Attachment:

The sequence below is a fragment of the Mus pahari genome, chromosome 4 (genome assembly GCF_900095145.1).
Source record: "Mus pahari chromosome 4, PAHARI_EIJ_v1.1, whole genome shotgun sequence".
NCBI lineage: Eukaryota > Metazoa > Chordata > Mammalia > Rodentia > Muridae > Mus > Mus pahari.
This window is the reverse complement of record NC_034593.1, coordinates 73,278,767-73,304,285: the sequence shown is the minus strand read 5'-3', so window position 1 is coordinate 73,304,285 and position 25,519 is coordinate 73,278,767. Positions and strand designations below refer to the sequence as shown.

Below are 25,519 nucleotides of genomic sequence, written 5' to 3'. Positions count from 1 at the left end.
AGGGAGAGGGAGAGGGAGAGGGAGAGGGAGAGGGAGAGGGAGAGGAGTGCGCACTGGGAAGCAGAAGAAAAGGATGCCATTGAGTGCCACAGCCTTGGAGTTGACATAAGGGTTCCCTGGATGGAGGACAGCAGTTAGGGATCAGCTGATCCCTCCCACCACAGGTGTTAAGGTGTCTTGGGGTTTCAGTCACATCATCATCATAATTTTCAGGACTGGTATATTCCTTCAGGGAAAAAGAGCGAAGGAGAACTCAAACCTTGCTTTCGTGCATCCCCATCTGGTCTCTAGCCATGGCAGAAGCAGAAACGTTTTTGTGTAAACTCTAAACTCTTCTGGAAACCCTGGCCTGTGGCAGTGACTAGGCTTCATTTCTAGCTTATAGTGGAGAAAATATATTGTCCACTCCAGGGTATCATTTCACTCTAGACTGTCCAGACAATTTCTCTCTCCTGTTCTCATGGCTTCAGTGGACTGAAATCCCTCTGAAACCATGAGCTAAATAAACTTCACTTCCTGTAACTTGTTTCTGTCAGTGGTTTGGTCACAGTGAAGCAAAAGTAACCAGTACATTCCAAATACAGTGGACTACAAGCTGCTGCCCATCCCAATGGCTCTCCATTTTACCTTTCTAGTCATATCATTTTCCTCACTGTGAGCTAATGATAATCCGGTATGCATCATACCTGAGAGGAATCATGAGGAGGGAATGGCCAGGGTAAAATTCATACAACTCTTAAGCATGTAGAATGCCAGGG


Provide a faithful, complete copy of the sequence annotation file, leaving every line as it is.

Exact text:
The sequence below is a fragment of the Mus pahari genome, chromosome 4 (genome assembly GCF_900095145.1).
Source record: "Mus pahari chromosome 4, PAHARI_EIJ_v1.1, whole genome shotgun sequence".
NCBI lineage: Eukaryota > Metazoa > Chordata > Mammalia > Rodentia > Muridae > Mus > Mus pahari.
This window is the reverse complement of record NC_034593.1, coordinates 73,278,767-73,304,285: the sequence shown is the minus strand read 5'-3', so window position 1 is coordinate 73,304,285 and position 25,519 is coordinate 73,278,767. Positions and strand designations below refer to the sequence as shown.

Below are 25,519 nucleotides of genomic sequence, written 5' to 3'. Positions count from 1 at the left end.
AGGGAGAGGGAGAGGGAGAGGGAGAGGGAGAGGGAGAGGGAGAGGAGTGCGCACTGGGAAGCAGAAGAAAAGGATGCCATTGAGTGCCACAGCCTTGGAGTTGACATAAGGGTTCCCTGGATGGAGGACAGCAGTTAGGGATCAGCTGATCCCTCCCACCACAGGTGTTAAGGTGTCTTGGGGTTTCAGTCACATCATCATCATAATTTTCAGGACTGGTATATTCCTTCAGGGAAAAAGAGCGAAGGAGAACTCAAACCTTGCTTTCGTGCATCCCCATCTGGTCTCTAGCCATGGCAGAAGCAGAAACGTTTTTGTGTAAACTCTAAACTCTTCTGGAAACCCTGGCCTGTGGCAGTGACTAGGCTTCATTTCTAGCTTATAGTGGAGAAAATATATTGTCCACTCCAGGGTATCATTTCACTCTAGACTGTCCAGACAATTTCTCTCTCCTGTTCTCATGGCTTCAGTGGACTGAAATCCCTCTGAAACCATGAGCTAAATAAACTTCACTTCCTGTAACTTGTTTCTGTCAGTGGTTTGGTCACAGTGAAGCAAAAGTAACCAGTACATTCCAAATACAGTGGACTACAAGCTGCTGCCCATCCCAATGGCTCTCCATTTTACCTTTCTAGTCATATCATTTTCCTCACTGTGAGCTAATGATAATCCGGTATGCATCATACCTGAGAGGAATCATGAGGAGGGAATGGCCAGGGTAAAATTCATACAACTCTTAAGCATGTAGAATGCCAGGG